Section 52 states that effective and suitable provision should be made in every workplace for rendering harmless, as far as practicable, all substances, fumes, dust, exhaust gases and other impurities generated in the course of any work process and that are likely to be injurious to health.

Challenges to Be Addressed

Subject to the adherence and commitment by all participating member states, the MDGs can serve to be the cornerstone to meaningful socio-economic development for all the world’s countries. They recognize that in a changing environment, characterized by the removal of barriers to international trade and rapid advancements in information and communications technology, the human element must never be forgotten.

However, the Ministry is cognizant of the fact that for the successful attainment of the goals, several factors must be taken into consideration. For instance:

  1. the collection and analysis of gender based statistics is often hindered by a general lack of appreciation for the importance of timely and reliable data and the role that statistics can play in making objective, informed decisions,
  2. there exists a level of intolerance and insensitivity towards workers infected with HIV, evidenced by the fact that reports still arise about incidences of workplace discrimination against persons living with the disease,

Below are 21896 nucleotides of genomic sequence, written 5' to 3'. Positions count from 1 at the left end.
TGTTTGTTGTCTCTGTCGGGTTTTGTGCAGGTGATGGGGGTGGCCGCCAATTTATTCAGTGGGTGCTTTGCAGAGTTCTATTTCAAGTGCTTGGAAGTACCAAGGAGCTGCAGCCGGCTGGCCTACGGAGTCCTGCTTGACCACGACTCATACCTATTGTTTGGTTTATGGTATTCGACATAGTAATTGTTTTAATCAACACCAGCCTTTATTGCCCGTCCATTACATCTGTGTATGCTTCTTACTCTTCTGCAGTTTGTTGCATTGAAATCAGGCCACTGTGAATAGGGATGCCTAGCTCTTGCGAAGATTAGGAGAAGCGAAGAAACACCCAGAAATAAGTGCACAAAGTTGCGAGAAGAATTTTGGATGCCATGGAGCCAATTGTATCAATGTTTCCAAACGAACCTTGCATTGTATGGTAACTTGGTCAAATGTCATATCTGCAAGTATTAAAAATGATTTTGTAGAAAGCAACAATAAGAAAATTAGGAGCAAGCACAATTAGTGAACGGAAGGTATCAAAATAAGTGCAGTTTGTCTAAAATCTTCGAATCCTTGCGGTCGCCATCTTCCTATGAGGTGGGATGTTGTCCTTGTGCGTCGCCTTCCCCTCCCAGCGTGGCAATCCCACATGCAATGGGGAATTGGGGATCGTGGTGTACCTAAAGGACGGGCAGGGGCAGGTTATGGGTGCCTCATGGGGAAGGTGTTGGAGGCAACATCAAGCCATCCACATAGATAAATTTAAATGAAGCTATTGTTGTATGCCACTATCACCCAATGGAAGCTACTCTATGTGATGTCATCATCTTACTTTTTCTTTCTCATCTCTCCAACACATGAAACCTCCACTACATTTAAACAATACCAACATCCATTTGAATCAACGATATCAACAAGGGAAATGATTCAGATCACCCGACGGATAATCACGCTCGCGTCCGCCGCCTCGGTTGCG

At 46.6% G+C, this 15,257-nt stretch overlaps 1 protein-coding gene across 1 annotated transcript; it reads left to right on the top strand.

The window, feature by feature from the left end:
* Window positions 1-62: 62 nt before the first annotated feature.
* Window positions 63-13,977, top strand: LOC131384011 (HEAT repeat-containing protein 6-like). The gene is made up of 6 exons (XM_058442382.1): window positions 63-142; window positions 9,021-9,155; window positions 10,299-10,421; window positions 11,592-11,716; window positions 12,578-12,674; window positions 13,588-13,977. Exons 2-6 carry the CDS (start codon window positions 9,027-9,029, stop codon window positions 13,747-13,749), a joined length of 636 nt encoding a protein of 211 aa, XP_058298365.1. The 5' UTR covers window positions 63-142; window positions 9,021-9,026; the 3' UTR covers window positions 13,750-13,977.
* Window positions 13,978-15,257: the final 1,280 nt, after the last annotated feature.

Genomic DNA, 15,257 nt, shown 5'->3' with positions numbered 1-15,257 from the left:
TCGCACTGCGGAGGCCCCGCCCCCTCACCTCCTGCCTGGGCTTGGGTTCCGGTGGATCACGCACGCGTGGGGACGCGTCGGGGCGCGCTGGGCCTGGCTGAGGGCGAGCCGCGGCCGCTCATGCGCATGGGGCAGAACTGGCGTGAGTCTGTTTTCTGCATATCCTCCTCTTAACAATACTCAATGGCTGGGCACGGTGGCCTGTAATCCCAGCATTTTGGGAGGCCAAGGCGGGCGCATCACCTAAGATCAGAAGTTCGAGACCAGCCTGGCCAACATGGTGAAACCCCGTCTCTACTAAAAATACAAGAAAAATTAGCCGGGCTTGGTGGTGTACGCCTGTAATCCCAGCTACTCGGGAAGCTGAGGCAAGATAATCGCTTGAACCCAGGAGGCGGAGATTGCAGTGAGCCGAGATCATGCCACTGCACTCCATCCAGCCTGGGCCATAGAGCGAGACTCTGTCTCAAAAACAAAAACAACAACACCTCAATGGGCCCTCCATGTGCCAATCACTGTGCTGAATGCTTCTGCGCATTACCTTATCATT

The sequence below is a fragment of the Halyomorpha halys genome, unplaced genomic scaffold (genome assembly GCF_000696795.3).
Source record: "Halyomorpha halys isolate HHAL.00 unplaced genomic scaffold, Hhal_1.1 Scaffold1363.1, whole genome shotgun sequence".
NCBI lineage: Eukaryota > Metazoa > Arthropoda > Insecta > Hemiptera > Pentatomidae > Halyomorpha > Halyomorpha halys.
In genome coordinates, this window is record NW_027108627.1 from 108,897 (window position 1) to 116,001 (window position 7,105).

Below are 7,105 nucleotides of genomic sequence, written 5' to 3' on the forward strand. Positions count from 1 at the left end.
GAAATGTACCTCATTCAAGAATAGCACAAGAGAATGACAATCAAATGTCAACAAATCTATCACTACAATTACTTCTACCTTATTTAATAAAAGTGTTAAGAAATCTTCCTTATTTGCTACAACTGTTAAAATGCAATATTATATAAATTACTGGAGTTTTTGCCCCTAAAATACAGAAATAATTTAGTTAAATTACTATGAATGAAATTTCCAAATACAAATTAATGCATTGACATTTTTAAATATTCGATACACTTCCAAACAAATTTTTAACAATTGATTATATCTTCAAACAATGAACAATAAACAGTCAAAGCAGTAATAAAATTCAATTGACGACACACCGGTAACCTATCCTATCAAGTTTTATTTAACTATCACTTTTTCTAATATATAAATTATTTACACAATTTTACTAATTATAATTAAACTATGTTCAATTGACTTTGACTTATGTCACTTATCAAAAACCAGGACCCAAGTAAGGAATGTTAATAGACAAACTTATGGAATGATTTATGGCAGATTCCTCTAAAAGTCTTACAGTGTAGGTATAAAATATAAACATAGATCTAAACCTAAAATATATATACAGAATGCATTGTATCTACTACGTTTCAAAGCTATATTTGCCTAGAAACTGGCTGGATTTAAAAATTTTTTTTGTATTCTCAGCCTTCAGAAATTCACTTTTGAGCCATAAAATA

3. disseminating the information contained in the Health and Safety legislation to all public and private sector organizations in the Barbados landscape and policing the landscape to ensure compliance,
  4. promoting and sensitising workers and employers about the concept of decent work and persuading businesses to adhere to the principles that make up the concept.



The U.N Millennium Development Goals are everybody’s business, from the C.E.O of a billion dollar multinational company, to the smaller farmer in Barbados.

These goals are a global acknowledgement of the fact that the successes from globalization and trade liberalization cannot be measured solely in terms of quantitative measures such as economic growth and trade surpluses. The goals advocate that the real success of the globalization phenomena must transcend into meaningful human development and empowerment. Consequently, the Ministry is supportive of all national policies, programmes and initiatives that are implemented with these goals in mind. However, the Ministry believes that (i) a collaborative approach between government, the private sector and civil society, coupled with (ii) the sensitization of the general public to the importance of the goals are actions that must be pursued. These are two primary factors that every country must consider if they wish to obtain support at the national level for the attainment of the goals.

Published: Wednesday, 21st May, 2008